• 1961: Nude Descending a Staircase: Poems, Songs, a Ballad New York: Doubleday[3] (reprint edition in the Classic Contemporary Series, Carnegie Mellon University Press, 1994)
  • 1969: Growing into Love, New York: Doubleday[3]
  • 1970: Bulsh, Providence, Rhode Island: Burning Deck[3]
  • 1971: Breaking and Entering, New York: Oxford University Press[3]
  • 1971: Editor, with James Camp and Keith Waldrop: Pegasus Descending: A Book of the Best Bad Verse, New York: Macmillan[3] (Burning Deck, 2003, reprint edition)
  • 1974: Emily Dickinson in Southern California, Boston: Godine[3]
  • 1974: Celebrations after the Death of John Brennan, Lincoln, Massachusetts: Penmaen[3]
  • 1975: With James Camp and Keith Waldrop, Three Tenors, One Vehicle, Columbia, Missouri: Open Places Poet Series[3][4]
  • 1981: Editor: Tygers of Wrath: Poems of Hate, Anger, and Invective, with wood engravings by Michael McCurdy, Athens, Georgia: University of Georgia Press[3]
  • 1983: Translator: French Leave: Translations, (from the French), Edgewood, Kentucky: Robert L. Barth[3]
  • 1983: Missing Link, Secaucus, New Jersey: Scheidt Head[3]
  • 1984: Hangover Mass, Cleveland: Bits Press[3]
  • 1985: Cross Ties: Selected Poems, Athens, Georgia: University of Georgia Press[3]
  • 1990: Winter Thunder, Edgewood, Kentucky: Robert L. Barth[3]
  • 1992: Dark Horses: New Poems, Baltimore: Johns Hopkins University Press[3]
  • 1994: Jimmy Harlow, Cugiak, Alaska: Salmon Run Press[3]
  • 1999: Aristophanes' Lysistrata, a new English version by X.J. Kennedy from Aristophones, Volume 2 (The Penn Complete Greek Drama Series), edited by David R. Slavitt & Palmer Bovie, University of Pennsylvania Press[3]
  • 2002: The Lords of Misrule: Poems, 1992&nspace;2001, Johns Hopkins University Press
  • 2007: In a Prominent Bar in Secaucus: New and Selected Poems, 1955-2007, Johns Hopkins University Press

For students[edit]

All but Literature: An Introduction (1976) are intended as college texts but have been used by high school students:

  • 1963: Editor with James Camp: Mark Twain's Frontier: A Textbook of Primary Source Materials Research and Writing, New York: Holt
  • 1966: An Introduction to Poetry, Boston: Little, Brown (8th edition, with Dana Gioia, New York: HarperCollins, 1993)[3]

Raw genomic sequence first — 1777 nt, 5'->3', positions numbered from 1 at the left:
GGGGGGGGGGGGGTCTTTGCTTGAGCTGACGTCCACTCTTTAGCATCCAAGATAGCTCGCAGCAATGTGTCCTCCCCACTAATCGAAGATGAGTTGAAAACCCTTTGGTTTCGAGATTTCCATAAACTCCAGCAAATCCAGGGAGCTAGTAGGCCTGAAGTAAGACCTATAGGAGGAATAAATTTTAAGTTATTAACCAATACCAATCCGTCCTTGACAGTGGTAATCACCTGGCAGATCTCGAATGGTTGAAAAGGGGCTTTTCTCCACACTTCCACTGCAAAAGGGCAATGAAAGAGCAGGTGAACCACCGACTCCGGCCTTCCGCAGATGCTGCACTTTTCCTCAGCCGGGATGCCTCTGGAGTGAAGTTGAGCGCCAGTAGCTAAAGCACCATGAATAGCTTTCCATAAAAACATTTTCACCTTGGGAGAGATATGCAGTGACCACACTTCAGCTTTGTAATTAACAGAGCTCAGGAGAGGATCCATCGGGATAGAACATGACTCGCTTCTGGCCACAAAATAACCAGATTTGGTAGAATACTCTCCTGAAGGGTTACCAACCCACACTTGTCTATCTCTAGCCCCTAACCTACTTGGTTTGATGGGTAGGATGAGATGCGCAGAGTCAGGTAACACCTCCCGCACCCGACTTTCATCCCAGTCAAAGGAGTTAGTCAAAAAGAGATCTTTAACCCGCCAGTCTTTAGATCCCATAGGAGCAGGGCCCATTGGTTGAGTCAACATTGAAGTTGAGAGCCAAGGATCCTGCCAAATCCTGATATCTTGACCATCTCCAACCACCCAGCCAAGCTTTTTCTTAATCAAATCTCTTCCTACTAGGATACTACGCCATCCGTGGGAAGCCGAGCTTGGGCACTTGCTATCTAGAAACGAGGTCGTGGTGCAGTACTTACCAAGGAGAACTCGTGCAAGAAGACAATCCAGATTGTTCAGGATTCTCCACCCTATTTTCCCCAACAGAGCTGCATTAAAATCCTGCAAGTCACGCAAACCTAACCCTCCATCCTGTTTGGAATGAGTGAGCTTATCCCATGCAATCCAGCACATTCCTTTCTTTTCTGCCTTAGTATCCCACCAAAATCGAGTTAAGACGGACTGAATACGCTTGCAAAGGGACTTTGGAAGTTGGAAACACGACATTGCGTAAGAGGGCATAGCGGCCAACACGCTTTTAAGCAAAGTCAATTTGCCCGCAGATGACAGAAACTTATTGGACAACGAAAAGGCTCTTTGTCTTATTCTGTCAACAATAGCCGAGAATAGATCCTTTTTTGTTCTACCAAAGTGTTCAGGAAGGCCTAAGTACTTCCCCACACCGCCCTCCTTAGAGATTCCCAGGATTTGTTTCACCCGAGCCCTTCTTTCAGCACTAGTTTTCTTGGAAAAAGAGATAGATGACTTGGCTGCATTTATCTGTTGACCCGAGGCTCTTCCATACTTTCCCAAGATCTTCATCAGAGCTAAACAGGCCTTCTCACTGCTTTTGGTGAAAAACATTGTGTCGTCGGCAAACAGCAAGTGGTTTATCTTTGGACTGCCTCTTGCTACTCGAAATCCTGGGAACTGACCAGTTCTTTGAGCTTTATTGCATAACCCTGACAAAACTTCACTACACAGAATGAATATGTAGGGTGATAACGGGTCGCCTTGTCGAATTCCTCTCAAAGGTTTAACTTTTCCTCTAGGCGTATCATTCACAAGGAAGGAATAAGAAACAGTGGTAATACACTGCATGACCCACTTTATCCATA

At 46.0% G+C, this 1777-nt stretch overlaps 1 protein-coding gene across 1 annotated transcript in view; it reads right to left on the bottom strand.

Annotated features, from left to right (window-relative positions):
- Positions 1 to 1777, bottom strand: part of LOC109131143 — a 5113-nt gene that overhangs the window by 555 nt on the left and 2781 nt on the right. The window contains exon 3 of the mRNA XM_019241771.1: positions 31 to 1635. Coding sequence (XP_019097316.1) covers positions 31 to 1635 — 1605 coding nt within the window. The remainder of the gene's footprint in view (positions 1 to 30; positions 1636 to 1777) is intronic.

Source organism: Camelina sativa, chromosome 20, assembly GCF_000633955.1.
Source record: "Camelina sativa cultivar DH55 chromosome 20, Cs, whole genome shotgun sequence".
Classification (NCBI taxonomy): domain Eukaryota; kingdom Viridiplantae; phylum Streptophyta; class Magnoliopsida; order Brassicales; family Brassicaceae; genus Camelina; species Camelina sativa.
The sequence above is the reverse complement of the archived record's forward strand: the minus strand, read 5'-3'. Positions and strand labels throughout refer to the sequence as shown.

• 1973: Editor: Messages: A Thematic Anthology of Poetry, Boston: Little, Brown[3]
  • 1976: An Introduction to Fiction, Boston: Little, Brown (6th edition, with Dana Gioia, New York: HarperCollins, 1995)[3] (Pearson/Longman, 10th edition, 2007)
  • 1976: An Introduction to Poetry, Boston: Little, Brown (8th edition, with Dana Gioia, New York: HarperCollins, 1993)[3] (Pearson/Longman, 12th edition, 2007)
  • 1976: Literature: An Introduction to Fiction, Poetry, and Drama, Boston: Little, Brown (7th edition, with Dana Gioia, New York: Longman, 1999; 3rd compacted edition, with Dana Gioia, Longman, 2002)[3] (Pearson/Longman, 10th edition; this edition is also available as a boxed set of four separate paperbacks, as Literature, Portable Edition)
  • 1982: With Dorothy M. Kennedy: The Bedford Reader, New York: St. Martin's (4th edition, with Jane E. Aaron, 1991; abridged as The Brief Bedford Reader, 1994)[3] (Bedford/St. Martin's Press, 9th edition, 2006); an abridged edition, The Brief Bedford Reader (9th edition) is also available
  • 1987: With Dorothy M. Kennedy: The Bedford Guide for College Writers, New York: St. Martin's (4th edition, with Dorothy M. Kennedy and Sylvia A. Holliday, 1996),[3] a later edition was written with the same authors and Marcia F. Muth (Bedford/St. Martin's Press, 7th edition)
  • 2005: Handbook of Literary Terms, with Dana Gioia, and Mark Bauerlein; Pearson/Longman (also available as a trade paperback as The Longman Dictionary of Literary Terms, 2006)